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February 10, 2005

Cell: Processing Jail

IBM's new Cell chip could be revolutionary.

"It’s hard to avoid the conclusion that Cell processors will have an extraordinarily secure but cumbersome memory model. For each main-memory access, the processor would have to consult four lookup tables... Three of those tables are in DRAM, which implies slow off-chip memory references; the other table is in the DMA controller’s SRAM. In some cases, the delays caused by the table lookups might eat more clock cycles than reading or writing the actual data. The patent hints that some keys might unlock multiple memory locations or sandboxes, perhaps granting blanket permission for a rapid series of accesses, within certain bounds."

The Cell chip promises to destroy spam, viruses and spyware. That's the good news. The bad news is that here we have the makings of the beginning of the end of file sharing, basically the ability to put DRM security into hardware.

While it's certainly true that security schemes like DVD decoding can be 'chipped', those are rare individuals who can. The ability to short circuit the memory model of the CPU is going to be a rarer quality still. So, practically speaking, once Cell chips are common, the world loses the power of the masses to overcome industry security.

This is yet another indication to me that we are coming closer to the surveillance society, that more and more of our activities can and will be monitored. There are many ways out, but not for the urbane. Some other time, I will talk about life off the grid, which I predict will be the return of the rugged 70s, which was actually a pretty interesting time in its own right. But now, let's consider life in the grid.

The promise of grid computing is delicious, and the Cell processor will be a great enabler of that. A moment's consideration suggests to me that somehow, there are going to be fingerprints on processes. In certain ways this too is very exciting. For those of you who are less technically inclined, think of it this way. If you are using windows, if you bring up the task manager, you can see all of the programs your computer is using, sorta. Notice the difference between 'Applications' and 'Processes'. As I write this I show 9 applications running, which corresponds exactly to the number of windows open on my desktop. But when I pop over to Processes, I show 76. One of the things Unix guys (like me) fuss about is that some of these processes can be made invisible to Windows. There might be 10 or 20 more running that I don't know about. That's a simple definition of spyware, and it's a big security hole in Windows. In Unix and Linux systems a command called 'ps' gives a much more comprehensive view. That is, unless your kernel has been hacked.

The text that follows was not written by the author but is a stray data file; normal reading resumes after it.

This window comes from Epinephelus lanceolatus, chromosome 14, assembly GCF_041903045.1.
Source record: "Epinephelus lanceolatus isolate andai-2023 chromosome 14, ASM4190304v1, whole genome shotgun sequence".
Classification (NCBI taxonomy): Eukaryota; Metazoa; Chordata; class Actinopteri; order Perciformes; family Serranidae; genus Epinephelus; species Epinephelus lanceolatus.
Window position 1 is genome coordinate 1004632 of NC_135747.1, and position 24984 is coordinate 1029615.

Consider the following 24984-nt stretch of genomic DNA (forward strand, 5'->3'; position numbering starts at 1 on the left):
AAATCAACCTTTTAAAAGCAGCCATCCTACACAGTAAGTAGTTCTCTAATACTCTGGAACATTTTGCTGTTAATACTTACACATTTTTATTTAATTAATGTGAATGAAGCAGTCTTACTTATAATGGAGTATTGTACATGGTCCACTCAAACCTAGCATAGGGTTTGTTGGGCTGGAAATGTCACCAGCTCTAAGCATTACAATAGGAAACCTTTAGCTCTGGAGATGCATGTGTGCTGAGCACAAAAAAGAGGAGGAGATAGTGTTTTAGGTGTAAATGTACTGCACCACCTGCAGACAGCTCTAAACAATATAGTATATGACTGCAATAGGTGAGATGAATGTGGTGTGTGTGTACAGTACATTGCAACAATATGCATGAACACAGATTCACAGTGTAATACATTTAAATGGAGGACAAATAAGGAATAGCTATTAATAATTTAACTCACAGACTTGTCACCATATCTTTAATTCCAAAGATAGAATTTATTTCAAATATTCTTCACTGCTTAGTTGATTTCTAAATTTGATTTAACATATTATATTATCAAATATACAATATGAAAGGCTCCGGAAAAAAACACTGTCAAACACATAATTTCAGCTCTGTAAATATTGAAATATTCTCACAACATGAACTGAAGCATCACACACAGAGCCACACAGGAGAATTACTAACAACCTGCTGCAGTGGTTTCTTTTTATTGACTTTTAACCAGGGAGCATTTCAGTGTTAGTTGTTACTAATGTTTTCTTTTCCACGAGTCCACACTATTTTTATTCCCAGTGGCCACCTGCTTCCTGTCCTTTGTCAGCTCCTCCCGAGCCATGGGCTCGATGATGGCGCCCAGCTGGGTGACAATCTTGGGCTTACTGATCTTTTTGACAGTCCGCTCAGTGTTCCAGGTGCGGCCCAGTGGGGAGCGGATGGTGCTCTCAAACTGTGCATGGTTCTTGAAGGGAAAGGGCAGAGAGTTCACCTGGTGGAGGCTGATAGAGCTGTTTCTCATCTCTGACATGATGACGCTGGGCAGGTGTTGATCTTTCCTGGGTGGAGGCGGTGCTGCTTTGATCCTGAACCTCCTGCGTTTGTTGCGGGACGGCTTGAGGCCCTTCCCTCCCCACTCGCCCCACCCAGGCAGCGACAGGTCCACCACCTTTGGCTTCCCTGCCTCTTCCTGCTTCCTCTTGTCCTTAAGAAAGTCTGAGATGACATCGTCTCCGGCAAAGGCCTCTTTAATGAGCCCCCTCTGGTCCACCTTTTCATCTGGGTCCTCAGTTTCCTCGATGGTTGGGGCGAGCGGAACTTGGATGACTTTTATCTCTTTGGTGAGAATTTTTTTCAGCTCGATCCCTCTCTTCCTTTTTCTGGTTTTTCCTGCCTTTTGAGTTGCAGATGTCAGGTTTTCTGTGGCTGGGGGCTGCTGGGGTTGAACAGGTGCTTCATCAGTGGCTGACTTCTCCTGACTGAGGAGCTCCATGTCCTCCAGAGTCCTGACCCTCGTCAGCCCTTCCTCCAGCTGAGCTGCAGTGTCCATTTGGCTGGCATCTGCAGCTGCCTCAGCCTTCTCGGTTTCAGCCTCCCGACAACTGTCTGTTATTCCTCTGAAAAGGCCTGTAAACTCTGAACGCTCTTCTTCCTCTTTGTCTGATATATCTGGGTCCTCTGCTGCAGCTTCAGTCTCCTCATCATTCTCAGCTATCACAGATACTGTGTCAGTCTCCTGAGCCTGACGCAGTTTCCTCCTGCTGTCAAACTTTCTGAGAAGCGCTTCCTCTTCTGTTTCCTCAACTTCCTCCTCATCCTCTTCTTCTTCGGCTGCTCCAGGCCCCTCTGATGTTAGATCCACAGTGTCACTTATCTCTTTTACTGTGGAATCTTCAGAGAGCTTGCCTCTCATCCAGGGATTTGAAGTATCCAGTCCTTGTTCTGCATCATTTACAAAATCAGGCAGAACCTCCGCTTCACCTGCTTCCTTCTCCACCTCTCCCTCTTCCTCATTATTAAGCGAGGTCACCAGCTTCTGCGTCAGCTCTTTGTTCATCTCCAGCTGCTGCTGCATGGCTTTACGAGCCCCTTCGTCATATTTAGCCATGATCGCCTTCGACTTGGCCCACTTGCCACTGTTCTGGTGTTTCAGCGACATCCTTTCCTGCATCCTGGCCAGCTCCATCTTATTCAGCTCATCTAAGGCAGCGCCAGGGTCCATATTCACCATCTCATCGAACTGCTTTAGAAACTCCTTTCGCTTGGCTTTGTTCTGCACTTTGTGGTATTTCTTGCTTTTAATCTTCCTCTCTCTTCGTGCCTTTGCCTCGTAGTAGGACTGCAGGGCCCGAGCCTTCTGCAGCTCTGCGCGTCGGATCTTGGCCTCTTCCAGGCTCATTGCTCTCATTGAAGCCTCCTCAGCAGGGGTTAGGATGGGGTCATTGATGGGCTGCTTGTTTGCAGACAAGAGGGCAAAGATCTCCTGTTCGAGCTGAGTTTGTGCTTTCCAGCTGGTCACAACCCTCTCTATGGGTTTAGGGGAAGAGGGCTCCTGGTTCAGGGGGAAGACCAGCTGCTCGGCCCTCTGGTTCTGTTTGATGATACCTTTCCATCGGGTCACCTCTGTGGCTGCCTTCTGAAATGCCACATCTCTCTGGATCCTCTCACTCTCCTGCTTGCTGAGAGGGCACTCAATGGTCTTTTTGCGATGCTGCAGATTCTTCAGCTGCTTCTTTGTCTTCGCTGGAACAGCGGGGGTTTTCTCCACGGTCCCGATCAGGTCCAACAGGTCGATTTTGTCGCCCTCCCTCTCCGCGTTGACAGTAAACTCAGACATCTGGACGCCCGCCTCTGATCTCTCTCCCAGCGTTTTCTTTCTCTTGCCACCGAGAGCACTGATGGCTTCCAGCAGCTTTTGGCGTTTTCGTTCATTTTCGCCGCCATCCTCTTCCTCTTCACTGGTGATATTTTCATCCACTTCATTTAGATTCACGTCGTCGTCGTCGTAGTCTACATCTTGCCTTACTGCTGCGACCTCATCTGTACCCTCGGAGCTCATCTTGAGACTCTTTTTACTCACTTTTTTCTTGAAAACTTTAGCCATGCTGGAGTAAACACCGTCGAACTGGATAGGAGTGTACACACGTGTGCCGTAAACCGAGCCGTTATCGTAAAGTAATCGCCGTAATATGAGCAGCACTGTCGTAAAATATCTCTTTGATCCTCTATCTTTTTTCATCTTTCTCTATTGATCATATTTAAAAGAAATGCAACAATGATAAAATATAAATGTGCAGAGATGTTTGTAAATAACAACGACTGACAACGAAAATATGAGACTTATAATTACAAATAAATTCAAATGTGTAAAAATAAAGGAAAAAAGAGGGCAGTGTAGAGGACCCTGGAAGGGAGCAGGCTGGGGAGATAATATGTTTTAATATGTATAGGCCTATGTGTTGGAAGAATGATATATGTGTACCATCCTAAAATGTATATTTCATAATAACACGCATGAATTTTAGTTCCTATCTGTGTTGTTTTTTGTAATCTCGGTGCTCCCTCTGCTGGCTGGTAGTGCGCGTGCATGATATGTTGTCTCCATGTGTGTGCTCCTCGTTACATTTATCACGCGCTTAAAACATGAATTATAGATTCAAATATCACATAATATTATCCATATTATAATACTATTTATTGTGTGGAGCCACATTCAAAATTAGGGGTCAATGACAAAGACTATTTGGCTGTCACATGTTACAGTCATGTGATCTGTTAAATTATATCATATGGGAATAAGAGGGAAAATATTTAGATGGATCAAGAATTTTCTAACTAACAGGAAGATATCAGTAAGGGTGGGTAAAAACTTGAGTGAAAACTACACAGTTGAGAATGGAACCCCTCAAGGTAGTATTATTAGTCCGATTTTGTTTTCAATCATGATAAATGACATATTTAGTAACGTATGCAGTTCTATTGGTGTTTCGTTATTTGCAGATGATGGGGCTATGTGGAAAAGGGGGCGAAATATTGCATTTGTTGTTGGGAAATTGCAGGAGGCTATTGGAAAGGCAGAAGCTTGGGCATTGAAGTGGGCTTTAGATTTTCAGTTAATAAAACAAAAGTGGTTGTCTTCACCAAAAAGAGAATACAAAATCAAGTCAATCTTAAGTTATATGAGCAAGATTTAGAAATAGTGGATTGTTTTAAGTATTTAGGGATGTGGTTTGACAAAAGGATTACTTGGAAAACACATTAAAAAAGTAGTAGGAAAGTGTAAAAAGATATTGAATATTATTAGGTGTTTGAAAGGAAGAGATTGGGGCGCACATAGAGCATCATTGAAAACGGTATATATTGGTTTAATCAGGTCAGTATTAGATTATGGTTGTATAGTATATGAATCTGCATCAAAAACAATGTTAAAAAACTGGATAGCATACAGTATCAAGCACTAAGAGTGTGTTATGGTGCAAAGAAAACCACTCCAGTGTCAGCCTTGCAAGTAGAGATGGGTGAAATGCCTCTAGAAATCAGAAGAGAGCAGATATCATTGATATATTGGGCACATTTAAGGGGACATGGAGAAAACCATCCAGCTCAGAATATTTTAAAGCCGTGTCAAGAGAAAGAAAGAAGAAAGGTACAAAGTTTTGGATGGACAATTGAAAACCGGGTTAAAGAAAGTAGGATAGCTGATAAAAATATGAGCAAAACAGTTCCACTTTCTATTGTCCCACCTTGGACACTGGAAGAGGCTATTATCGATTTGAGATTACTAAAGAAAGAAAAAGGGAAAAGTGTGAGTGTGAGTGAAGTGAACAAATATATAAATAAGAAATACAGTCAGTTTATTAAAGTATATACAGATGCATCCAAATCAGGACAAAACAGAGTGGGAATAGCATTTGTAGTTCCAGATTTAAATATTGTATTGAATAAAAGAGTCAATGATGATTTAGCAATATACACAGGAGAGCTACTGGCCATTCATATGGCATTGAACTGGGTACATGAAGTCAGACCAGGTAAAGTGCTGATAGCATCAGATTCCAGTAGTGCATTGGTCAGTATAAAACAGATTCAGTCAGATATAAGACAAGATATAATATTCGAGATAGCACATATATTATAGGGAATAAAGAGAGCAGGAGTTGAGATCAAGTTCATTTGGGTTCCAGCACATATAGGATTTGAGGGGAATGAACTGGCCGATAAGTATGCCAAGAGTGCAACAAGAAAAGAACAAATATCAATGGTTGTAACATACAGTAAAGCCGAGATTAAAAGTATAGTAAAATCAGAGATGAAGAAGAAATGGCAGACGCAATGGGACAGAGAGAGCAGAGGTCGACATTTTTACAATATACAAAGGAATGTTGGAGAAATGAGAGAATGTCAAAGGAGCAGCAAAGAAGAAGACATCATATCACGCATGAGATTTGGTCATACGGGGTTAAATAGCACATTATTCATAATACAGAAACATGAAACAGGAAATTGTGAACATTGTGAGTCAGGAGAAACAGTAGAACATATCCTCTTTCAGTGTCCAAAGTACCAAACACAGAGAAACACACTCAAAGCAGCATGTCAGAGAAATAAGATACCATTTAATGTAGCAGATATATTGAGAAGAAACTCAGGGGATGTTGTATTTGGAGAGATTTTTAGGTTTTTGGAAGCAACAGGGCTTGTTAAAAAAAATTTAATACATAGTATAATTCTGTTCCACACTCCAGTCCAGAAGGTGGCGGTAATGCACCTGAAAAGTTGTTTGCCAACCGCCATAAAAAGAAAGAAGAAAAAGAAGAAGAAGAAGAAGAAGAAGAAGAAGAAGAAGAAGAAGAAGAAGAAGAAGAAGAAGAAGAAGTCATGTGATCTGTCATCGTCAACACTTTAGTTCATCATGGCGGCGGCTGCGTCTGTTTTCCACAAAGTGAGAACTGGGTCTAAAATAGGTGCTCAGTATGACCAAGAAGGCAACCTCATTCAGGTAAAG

The general solution to knowing what exactly is running on your machine is 'fingerprinting'. There are algorithms called 'hashes' that can uniquely identify that every bit in a collection of bytes are in the right place and order. The one I like is called MD5. You could take a huge file, say a 10GB picture of yourself, and change one pixel on a nose hair and MD5 will generate a completely different fingerprint of it. The security tool ZoneAlarm maintains a table of hashes for every program that your computer allows to talk to the internet. But a more advanced kind of security program would have fingerprints of every process that your CPU runs at all. Digital Rights Management extends this concept to certain types of data as well. Whereas ZoneAlarm gives the authority for allowing or restricting programs to you personally, DRM would have third parties determine that authority.

The Cell chip facilitates such matters by having its own unique ID which can be checked. It doesn't take long for a database guy like me to add two plus two. If you think online registration of programs you buy is a pain, imagine the day when it's done for you whether you like it or not. That's what DRM architecture is all about, and the backdoors will only be in hardware, or at least that's the plan the way I would plan it.

The great exciting advantage of this is that I could conceivably authorize my mother's computer, with her permission, to help me crunch some numbers. In fact, I could join a computing pool and authorize some fingerprinted programs and/or data to be run simultaeously by the group.

Now here's the killer, which I never thought of until this moment. I could create a program within which is some encrypted data, that can only run on processors I designate. I could, in effect, create my own DRM scheme. 'I' meaning Al Qaeda. Of course, there will always be 'old' computers and those who don't run Cell processors, and there will conceivably be ways to disassemble code compiled for Cell use only, so there will always be ways to crack the uncrackable. But this is just one more escalation in the complexity of modern computing. It's like an arms race.

Posted by mbowen at February 10, 2005 09:56 AM

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